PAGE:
Book Review

Internal Medicine by Terrence Holt is a compilation of nine stories that loosely reflect Holt’s experience as an internal medicine resident. Each story is a compositely drawn case, just as Holt’s protagonist, “Harper,” is an amalgamation of his fellow residents. Holt remolds the medical cases, he says, “according to the logic not of journalism but of parable, seeking to capture the essence of something too complex to be understood any other way.”

Helen Thorpe profiles three women who joined the Indiana National Guard before 9/11 in her compelling new book, Soldier Girls: The Battles of Three Women at Home and at War.

The Leary family—Eileen, a nurse; her professor husband, Ed; and their ordinary son, Connell—are like most families. Their upward trajectory in economic status results in a move to the New York City suburbs from their working class Brooklyn. Things continue pretty much as expected until the arrival of a debilitating illness: Ed develops early onset Alzheimer’s disease, which they face with perseverance and dignity. / Google Images / Creative Commons

Hampton Sides is an editor-at-large for Outside Magazine and a master of narrative non-fiction. His latest book, In the Kingdom of Ice: The Grand and Terrible Polar Voyage of the USS Jeannette, combines just the right amount of adventure, meticulous research and remarkable characters with lofty dreams.

In her novel The Land of Love and Drowning, Tiphanie Yanique takes us to the Virgin Islands in the early 1900s, as rule is transferred from Denmark to the United States.

Two sisters, Eona and Annette, and a brother they don’t know they have, all possess a particular beauty and sensuality. Orphaned after a shipwreck and stripped of their social status, the siblings traverse the next 60 years on the beloved island that is bound by the sea that killed their father.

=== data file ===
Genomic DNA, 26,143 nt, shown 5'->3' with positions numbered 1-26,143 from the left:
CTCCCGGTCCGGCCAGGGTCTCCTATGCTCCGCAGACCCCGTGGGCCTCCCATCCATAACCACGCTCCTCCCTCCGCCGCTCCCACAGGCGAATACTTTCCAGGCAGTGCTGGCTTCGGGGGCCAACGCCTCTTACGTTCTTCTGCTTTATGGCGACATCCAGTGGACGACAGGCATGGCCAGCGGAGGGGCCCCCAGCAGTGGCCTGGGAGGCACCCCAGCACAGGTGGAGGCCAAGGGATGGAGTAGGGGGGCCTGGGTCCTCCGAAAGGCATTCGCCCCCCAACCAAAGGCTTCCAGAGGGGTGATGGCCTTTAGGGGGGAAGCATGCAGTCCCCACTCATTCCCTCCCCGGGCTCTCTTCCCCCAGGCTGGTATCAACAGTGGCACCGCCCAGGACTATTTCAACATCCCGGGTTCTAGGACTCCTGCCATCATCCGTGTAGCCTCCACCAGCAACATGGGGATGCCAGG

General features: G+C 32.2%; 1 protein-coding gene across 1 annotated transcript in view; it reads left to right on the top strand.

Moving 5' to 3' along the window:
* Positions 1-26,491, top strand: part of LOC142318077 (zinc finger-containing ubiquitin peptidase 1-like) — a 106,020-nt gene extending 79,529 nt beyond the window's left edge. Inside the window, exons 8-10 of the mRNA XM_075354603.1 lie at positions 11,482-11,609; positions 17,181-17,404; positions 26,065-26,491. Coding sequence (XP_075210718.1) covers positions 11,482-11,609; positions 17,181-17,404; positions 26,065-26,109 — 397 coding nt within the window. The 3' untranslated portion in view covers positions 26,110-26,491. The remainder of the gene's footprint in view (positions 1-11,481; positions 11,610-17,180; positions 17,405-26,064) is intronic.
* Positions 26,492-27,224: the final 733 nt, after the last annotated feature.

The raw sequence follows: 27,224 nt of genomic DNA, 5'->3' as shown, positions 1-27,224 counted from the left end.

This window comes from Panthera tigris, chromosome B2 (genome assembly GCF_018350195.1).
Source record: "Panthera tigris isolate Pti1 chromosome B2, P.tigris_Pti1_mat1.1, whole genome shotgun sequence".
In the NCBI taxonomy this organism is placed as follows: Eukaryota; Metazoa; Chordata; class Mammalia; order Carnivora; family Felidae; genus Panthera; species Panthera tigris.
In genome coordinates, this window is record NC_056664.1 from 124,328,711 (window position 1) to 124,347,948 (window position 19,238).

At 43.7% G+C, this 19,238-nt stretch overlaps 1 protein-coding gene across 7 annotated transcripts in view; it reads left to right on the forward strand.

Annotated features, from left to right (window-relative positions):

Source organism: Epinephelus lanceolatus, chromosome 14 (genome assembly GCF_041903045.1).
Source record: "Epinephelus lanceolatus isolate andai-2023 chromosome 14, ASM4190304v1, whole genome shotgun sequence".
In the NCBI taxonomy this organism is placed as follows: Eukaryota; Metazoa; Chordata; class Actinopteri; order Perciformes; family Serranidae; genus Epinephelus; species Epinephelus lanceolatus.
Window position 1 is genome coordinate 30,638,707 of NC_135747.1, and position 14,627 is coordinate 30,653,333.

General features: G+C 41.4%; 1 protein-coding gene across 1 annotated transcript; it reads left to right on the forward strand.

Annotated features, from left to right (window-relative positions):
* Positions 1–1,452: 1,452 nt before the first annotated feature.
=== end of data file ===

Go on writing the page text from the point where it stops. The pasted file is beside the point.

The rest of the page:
Yanique, a native of St. Thomas, creates a multifaceted world you won’t soon forget.

A good novelist weaves a gripping story out of small details, big emotions and just the right words to transport us into the mind of and emotional terrain of his or her characters. Good writing draws me into tragedy before I know it, and two new releases did just that.

Books To Make You Feel

Jun 30, 2014

Salman Rushdie said, “literature opened the mysterious and decisive doors of imagination and understanding. To see the way others see. To think the way others think. And above all, to feel.”

Two new novels will grab you at your core, getting hold of your empathy, sympathy and humanity, as only good stories can.

Poet and activist Lawrence Ferlinghetti co-founded the venerable City Lights Bookstore in 1953 and the City Lights Press in 1955.

In the mid-1990s, when the Grande Dame of Literary Agents could still-- possibly, even credibly-- think that computers in the workplace were a passing fad, Joanna Rakoff, at age 23, took a job as her assistant.

My Salinger Year is Rakoff’s irresistible memoir of the year she assisted this unnamed legendary agent whose clients included Judy Blume and, most importantly, the elusive and private J. D. Salinger—known as "Jerry" to those in the office.

Meet Jim Stegner: mid-40s, a fly-fisherman, painter and killer.

He is the masculine protagonist in Peter Heller’s new novel, The Painter. The opening line is masterful and captures our attention-- 45-year-old Jim reflects, “I never imagined I would kill a man.” From then on, Heller holds us until the very last sentence.